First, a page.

Israeli UAS – the facts and the fiction

Unmanned air systems (UAS) are the subject of many stories, most of which cannot be verified. This is especially true in the Middle East, where Israeli-made UAS are operated every day in many types of combat scenario.

For years, the Palestinians in Gaza have been claiming the Israeli airforce’s (IAF) UAS have been attacking members of terror organisations there that have attacked, or were planning atrocities against, Israel.

Recently, the UAS Halo in the region became more impressive, when the Hezbollah-affiliated Al-Manar TV network claimed an Israeli UAS destroyed a sophisticated listening device planted in southern Lebanon by Israel.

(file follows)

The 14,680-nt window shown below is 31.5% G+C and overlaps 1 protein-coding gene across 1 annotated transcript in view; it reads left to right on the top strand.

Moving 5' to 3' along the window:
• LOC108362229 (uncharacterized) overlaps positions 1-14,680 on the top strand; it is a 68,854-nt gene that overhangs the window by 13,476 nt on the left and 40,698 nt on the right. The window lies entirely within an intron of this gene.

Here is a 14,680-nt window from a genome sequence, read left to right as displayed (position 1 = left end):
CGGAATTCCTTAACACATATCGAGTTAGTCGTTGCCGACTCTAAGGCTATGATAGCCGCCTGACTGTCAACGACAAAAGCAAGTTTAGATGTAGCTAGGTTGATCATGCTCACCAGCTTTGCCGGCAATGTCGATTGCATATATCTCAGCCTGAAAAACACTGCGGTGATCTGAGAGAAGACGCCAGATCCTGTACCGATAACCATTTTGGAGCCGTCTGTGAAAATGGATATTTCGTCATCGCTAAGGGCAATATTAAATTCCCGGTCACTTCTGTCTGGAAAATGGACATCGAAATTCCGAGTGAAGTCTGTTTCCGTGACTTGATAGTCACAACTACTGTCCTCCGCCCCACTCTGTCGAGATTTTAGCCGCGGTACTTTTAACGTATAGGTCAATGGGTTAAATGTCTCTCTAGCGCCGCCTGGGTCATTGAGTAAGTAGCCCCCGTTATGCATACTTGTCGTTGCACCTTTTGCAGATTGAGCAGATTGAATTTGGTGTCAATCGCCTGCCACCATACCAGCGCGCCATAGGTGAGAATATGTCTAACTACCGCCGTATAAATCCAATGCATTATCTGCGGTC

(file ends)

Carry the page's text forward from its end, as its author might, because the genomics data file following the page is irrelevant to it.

According to this report, the device was uncovered by Hezbollah and was destroyed minutes later by an IAF UAS. It was not clear from this unconfirmed report whether the UAS bombed the device or activated a self-destruct charge that was part of it.

The UN Interim Force in Lebanon said its preliminary probe into two explosions in the south showed they had been caused by the detonation of underground sensors.

UNIFIL was investigating what had caused the devices to blow up. A Lebanese security official said they appeared to have been detonated by remote control from Israel after their discovery by Lebanese security forces.

Israel did not respond specifically to the reports from Lebanon. That added to the mystery that surrounds the operations of UAS by the IAF.

Israel has never reacted to reports of “killer UAS” that allegedly perform “surgical” attacks in the Gaza Strip. And Israel has not reacted to the report from earlier this week.

This is the way “combat fiction” stories are born. In some cases, with time, it becomes clear what is fiction and what is based on facts that have been kept secret for a long while.

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